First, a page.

The goal of this AI challenge is to establish public baselines and to advance state-of-the-art in the field of weather nowcasting.   Below we provide answers to some basic questions regarding nowcasts and the challenge.

What are Weather Nowcasts?

Nowcasts (https://en.wikipedia.org/wiki/Nowcasting_(meteorology)) are short-term forecast of weather variables typically measured by weather radar or satellite.   Nowcasts are different from traditional weather forecasts (like those you see on the news, or on your phones weather app) in that they are based (mostly) on statistical extrapolations of recent data, rather than full physics-based numerical weather prediction (NWP) models.   The advantages of using statistical extrapolation techniques is that they generally run much faster than NWP models (seconds compared to hours), and because of this, nowcasts are able to  leverage the most recently observed data and use it for forecasting.  Because of this extremely low latency, nowcast out-perform traditional weather models in terms of accuracy and precision for short look-aheads (typically 1-2 hours at most).  

How are nowcast computed

Nowcast are computed in a variety of ways, but one of the most common approaches is to apply optical flow techniques to a sequence of radar images.   These techniques track the motion of storm objects, which is then used to extrapolate the location of storms into the future.   See e.g. https://github.com/hydrogo/rainymotion. Recently there has been a great deal of interest in applying deep learning to this problem.   The goal of this challenge is to assess the skill of many different nowcasting techniques and decide which method for creating nowcast perform the best.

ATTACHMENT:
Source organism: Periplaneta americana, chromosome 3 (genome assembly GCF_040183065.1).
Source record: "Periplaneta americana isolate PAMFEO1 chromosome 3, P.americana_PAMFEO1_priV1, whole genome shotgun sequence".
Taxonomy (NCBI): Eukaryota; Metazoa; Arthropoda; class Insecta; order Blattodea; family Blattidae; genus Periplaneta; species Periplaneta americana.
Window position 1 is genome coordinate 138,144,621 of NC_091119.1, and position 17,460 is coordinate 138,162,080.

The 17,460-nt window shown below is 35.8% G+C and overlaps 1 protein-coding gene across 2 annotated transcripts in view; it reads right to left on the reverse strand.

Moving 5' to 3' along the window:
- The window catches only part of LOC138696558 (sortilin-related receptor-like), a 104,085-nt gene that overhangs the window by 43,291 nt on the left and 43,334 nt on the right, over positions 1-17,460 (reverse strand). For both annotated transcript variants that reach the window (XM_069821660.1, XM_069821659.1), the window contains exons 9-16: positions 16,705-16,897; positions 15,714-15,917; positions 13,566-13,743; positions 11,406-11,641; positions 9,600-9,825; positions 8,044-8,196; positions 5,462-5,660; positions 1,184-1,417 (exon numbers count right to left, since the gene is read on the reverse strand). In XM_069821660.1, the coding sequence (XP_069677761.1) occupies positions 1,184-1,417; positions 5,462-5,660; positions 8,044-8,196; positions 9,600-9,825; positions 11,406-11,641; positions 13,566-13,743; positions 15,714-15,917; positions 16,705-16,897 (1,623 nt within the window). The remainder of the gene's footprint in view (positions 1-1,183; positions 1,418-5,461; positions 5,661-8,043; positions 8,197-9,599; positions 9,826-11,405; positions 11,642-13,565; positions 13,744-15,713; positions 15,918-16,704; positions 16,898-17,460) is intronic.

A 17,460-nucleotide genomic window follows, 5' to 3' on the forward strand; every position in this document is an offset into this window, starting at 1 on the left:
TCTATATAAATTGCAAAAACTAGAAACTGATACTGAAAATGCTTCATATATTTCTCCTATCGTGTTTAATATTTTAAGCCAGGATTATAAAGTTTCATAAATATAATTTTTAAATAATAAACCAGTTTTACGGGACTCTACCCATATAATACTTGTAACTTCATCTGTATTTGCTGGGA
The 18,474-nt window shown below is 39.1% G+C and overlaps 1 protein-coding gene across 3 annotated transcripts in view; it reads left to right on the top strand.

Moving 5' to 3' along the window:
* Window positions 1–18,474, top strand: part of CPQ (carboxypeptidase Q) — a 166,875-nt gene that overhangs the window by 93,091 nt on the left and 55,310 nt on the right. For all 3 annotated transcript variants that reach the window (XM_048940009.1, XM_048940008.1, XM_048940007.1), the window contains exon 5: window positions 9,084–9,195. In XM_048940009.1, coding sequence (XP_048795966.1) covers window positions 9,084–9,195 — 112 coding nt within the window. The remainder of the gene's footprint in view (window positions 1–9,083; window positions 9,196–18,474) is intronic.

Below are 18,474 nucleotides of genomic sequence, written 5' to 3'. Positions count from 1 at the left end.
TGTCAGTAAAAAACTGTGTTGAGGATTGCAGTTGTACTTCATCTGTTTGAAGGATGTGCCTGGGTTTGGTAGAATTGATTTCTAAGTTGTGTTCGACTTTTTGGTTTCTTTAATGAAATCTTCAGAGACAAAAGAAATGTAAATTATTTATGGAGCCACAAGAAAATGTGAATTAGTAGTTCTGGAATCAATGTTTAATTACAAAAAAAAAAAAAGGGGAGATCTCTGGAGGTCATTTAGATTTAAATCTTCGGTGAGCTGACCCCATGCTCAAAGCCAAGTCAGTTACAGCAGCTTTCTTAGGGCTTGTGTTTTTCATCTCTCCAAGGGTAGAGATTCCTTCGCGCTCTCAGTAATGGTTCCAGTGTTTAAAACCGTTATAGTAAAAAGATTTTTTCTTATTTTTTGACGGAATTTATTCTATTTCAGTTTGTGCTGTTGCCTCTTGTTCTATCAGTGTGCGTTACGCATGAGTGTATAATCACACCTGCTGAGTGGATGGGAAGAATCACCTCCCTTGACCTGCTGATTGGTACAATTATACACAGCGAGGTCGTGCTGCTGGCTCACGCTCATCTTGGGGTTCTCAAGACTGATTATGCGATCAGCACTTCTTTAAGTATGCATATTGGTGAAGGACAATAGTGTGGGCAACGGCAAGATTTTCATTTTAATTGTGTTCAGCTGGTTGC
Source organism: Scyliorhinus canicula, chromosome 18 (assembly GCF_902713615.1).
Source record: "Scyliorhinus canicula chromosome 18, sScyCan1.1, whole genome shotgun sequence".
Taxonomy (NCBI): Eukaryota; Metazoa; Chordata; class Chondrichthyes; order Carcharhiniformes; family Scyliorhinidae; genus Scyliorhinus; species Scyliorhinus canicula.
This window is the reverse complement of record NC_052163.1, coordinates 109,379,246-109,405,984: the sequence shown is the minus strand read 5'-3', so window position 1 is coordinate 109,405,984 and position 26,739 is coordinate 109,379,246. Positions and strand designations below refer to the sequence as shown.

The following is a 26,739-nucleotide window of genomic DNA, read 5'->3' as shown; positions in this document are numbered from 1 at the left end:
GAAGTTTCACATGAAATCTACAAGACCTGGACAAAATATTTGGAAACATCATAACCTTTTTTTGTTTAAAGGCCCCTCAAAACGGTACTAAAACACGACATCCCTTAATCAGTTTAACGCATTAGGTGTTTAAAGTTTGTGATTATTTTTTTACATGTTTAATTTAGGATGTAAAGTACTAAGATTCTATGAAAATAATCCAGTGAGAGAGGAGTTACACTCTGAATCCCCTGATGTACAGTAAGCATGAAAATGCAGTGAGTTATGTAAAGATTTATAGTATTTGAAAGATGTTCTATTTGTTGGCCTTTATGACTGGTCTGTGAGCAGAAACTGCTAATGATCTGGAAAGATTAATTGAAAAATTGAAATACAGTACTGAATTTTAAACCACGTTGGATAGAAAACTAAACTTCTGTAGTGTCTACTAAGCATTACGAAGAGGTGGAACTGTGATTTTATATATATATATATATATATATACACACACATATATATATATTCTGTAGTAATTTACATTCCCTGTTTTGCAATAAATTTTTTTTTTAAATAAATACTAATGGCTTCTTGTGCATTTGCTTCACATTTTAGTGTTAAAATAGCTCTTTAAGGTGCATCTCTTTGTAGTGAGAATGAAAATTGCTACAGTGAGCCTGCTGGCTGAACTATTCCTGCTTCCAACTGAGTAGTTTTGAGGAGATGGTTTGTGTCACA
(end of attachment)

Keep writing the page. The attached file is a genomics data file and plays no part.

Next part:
How are weather nowcasts used today?

Nowcasts are used in a variety of application where short range and very precise forecasts are required.   These applications include aviation weather forecasting for terminal and enroute, HADR applications like monitoring of forecast fires, maritime applications, and for tracking severe weather for public safety.  Performance matters, and hopefully this challenge will produce the best performing nowcast for a variety of applications.  

What data is used in this challenge?

The nowcasting challenge will use the radar imagery in the SEVIR dataset.  See here for more information on this dataset, including how to download it.

What exactly is the challenge task?

The challenge is posed as a video prediction task similar to that described in (ref neurons paper). In this task, each input in the training and test datasets represents an hour long sequence of radar images.  The associated target for each of these sequence is the radar sequence observed in the following hour.   The goal is to develop an algorithm that uses the input to estimate the output sequence.

How do I submit my solution

If you have a solution that improves upon the benchmarks provided,   you may submit an updated results table as a pull request, along with a reference to a write-up of your method.

Where do I start?

Data and code for some benchmark nowcasting models can be found here.